An internet troll who harassed a black student from American University on social media with racist messages agreed to a court settlement on Tuesday.
According to the settlement, the troll must complete “anti-hate training,” apologize in writing and on video, and publicly renounce white supremacy, reports The News Tribune.
The lawsuit was filed in April by Taylor Dumpson against Andrew Anglin, a neo-Nazi website publisher for organizing an online harassment campaign. He is involved in two other federal lawsuits for his racist and anti-Semitic trolling campaigns.
Dumpson claimed that Anglin directed the readers on his site, The Daily Storm, to cyberbully her after she became American University’s first black student government president in May 2017.
Dumpson also sued Evan James McCarty and Brian Ade for harassing her online.
McCarty is the only one of the three accused men who is involved in this settlement.
In response to Dumpson’s new roll in student government, bananas were hung from a string in a noose shape around campus. The school did not find anyone to be responsible for the hate crime and University President Silvia Burwell said, “all credible leads have been exhausted.”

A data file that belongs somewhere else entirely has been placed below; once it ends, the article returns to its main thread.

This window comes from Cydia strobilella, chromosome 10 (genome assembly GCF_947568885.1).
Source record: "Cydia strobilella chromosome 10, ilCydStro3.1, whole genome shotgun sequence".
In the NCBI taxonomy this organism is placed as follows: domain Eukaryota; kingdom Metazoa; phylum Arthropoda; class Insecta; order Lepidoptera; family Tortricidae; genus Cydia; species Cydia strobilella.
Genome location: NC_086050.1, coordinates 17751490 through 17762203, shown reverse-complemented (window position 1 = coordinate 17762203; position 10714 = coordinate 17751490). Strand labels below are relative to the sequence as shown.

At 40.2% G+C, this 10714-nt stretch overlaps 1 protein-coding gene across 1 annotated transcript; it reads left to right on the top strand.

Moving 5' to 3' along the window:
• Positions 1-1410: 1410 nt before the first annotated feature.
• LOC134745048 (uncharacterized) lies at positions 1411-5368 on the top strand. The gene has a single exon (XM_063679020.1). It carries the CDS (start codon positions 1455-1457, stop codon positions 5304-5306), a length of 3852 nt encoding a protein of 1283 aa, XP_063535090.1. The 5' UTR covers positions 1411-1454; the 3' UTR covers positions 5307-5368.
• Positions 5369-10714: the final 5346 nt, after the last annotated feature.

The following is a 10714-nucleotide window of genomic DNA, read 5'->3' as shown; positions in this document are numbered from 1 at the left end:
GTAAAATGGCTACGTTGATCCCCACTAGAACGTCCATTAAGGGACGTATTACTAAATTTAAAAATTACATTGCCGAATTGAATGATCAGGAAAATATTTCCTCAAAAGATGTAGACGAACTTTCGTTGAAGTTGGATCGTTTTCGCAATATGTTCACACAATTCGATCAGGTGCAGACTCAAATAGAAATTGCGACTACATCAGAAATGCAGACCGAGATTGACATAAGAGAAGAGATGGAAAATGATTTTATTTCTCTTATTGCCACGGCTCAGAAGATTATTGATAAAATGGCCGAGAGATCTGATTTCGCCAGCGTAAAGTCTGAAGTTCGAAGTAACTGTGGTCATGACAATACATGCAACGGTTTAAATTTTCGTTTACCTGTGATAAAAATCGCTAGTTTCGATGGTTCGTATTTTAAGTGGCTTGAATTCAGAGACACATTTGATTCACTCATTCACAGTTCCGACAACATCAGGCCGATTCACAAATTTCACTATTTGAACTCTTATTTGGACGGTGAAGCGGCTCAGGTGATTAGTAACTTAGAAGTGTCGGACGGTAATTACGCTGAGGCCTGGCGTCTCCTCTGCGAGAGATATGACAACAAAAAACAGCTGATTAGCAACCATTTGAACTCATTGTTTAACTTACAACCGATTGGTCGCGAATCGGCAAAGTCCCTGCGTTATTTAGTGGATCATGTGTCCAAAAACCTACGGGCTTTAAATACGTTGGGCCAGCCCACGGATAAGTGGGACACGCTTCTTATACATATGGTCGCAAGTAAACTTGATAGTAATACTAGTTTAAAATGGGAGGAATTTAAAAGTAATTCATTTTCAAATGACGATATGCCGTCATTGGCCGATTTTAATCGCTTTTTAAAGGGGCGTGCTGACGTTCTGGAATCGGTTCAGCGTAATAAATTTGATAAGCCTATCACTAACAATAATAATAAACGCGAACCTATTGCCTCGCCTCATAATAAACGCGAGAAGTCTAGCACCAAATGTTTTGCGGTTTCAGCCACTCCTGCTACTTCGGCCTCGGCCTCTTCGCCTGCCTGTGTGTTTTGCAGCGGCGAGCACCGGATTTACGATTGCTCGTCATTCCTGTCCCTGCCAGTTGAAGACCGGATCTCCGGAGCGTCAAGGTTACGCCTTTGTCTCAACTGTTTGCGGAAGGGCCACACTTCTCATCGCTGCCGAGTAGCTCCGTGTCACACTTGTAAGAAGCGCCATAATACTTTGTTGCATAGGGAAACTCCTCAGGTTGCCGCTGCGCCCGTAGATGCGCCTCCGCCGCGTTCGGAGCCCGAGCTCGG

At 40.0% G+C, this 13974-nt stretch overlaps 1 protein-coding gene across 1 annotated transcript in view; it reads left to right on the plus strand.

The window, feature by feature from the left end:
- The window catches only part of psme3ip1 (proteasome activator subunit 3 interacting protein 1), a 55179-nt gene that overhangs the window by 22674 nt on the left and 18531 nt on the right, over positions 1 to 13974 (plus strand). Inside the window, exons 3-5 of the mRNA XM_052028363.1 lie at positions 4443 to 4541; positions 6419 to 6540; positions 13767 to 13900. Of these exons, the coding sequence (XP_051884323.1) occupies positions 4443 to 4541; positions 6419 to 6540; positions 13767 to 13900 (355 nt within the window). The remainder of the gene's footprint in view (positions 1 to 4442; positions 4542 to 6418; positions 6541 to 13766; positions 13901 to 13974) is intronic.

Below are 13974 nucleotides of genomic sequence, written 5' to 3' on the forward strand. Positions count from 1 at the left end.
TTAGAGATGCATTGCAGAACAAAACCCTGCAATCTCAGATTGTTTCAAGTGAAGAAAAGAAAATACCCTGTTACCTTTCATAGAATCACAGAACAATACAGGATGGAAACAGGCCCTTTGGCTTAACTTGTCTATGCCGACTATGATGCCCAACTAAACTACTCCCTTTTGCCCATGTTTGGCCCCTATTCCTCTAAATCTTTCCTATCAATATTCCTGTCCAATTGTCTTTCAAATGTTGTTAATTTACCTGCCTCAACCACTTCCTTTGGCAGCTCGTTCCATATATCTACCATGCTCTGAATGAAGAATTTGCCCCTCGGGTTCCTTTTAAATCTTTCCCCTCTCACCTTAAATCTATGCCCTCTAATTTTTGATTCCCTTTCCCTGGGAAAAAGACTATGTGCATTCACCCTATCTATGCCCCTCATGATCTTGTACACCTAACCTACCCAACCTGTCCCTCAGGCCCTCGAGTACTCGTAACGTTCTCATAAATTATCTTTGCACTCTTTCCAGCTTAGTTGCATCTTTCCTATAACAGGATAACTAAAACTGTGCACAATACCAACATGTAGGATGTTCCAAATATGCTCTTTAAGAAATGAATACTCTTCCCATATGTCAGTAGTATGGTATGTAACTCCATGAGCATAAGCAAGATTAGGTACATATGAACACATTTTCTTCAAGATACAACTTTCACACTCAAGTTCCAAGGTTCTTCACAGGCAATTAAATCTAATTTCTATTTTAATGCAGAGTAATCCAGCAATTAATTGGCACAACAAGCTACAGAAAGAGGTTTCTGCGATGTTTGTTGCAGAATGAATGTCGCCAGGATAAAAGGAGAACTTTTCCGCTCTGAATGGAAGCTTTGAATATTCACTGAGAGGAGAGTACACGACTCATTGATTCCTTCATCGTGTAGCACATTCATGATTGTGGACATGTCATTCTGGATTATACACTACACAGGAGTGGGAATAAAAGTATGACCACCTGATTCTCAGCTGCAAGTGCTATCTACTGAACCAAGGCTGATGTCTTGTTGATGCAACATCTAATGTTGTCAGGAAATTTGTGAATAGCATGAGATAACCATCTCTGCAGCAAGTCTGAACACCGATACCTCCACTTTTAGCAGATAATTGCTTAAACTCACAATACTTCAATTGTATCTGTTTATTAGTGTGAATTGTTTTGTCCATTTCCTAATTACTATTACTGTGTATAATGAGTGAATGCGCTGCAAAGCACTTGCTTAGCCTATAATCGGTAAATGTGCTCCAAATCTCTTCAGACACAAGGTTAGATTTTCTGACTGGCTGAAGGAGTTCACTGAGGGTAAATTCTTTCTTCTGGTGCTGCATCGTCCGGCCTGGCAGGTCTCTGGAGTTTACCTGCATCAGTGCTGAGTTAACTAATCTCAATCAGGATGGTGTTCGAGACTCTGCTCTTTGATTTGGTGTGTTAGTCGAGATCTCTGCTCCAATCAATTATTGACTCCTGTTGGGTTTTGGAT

Days later, McCarty tweeted “READY THE TROOPS,” with a picture of a banana. He was tweeting under the screen name “Byron de la Vandal,” likely referencing nationalist Byron de la Beckwith, who assassinated a civil rights leader in 1963, according to The Eagle.
McCarty agreed to apologize directly to Dumpson in a video call that can be recorded and shown publicly for civil rights advocacy. He will also complete 200 hours of community service to promote racial justice and attend anti-hate training for one year.
McCarty’s parents say their son was being “persuaded into hateful activity on the internet.”
“Evan, our son, feels deep regret about his actions and is committed to making changes and moving forward in a positive way,” they said. “At this time, he is focused on continuing to make progress, pursuing his degree, contributing to his community and committed to making amends.”
Dumpson and her attorneys hope the settlement will send a strong message to white supremacists across the country and that they will be held accountable for their behavior in the future.
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